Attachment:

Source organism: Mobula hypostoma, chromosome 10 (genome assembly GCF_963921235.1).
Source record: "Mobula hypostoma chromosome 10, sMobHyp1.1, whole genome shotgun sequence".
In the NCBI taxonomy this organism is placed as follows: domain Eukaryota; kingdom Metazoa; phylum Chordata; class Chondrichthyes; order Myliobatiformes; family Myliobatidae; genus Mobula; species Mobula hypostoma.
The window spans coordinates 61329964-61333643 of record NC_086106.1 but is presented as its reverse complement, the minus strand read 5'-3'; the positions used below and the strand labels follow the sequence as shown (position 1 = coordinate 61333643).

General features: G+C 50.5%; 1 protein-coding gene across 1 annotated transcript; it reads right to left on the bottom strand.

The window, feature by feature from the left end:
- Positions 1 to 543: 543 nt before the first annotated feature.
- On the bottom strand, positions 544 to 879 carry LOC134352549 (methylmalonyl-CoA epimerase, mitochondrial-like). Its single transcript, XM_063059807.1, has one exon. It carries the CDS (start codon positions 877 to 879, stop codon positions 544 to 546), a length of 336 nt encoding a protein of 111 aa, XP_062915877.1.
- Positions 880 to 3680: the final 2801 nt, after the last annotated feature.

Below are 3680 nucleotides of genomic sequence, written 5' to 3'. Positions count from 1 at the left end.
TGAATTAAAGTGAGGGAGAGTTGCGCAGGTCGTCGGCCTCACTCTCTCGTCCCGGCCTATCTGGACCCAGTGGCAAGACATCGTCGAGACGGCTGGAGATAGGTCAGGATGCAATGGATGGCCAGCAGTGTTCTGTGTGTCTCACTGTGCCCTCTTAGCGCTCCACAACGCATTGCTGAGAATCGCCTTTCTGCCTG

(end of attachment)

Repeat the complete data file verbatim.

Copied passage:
Source organism: Mobula hypostoma, chromosome 10 (genome assembly GCF_963921235.1).
Source record: "Mobula hypostoma chromosome 10, sMobHyp1.1, whole genome shotgun sequence".
In the NCBI taxonomy this organism is placed as follows: domain Eukaryota; kingdom Metazoa; phylum Chordata; class Chondrichthyes; order Myliobatiformes; family Myliobatidae; genus Mobula; species Mobula hypostoma.
The window spans coordinates 61329964-61333643 of record NC_086106.1 but is presented as its reverse complement, the minus strand read 5'-3'; the positions used below and the strand labels follow the sequence as shown (position 1 = coordinate 61333643).

General features: G+C 50.5%; 1 protein-coding gene across 1 annotated transcript; it reads right to left on the bottom strand.

The window, feature by feature from the left end:
- Positions 1 to 543: 543 nt before the first annotated feature.
- On the bottom strand, positions 544 to 879 carry LOC134352549 (methylmalonyl-CoA epimerase, mitochondrial-like). Its single transcript, XM_063059807.1, has one exon. It carries the CDS (start codon positions 877 to 879, stop codon positions 544 to 546), a length of 336 nt encoding a protein of 111 aa, XP_062915877.1.
- Positions 880 to 3680: the final 2801 nt, after the last annotated feature.

Below are 3680 nucleotides of genomic sequence, written 5' to 3'. Positions count from 1 at the left end.
TGAATTAAAGTGAGGGAGAGTTGCGCAGGTCGTCGGCCTCACTCTCTCGTCCCGGCCTATCTGGACCCAGTGGCAAGACATCGTCGAGACGGCTGGAGATAGGTCAGGATGCAATGGATGGCCAGCAGTGTTCTGTGTGTCTCACTGTGCCCTCTTAGCGCTCCACAACGCATTGCTGAGAATCGCCTTTCTGCCTG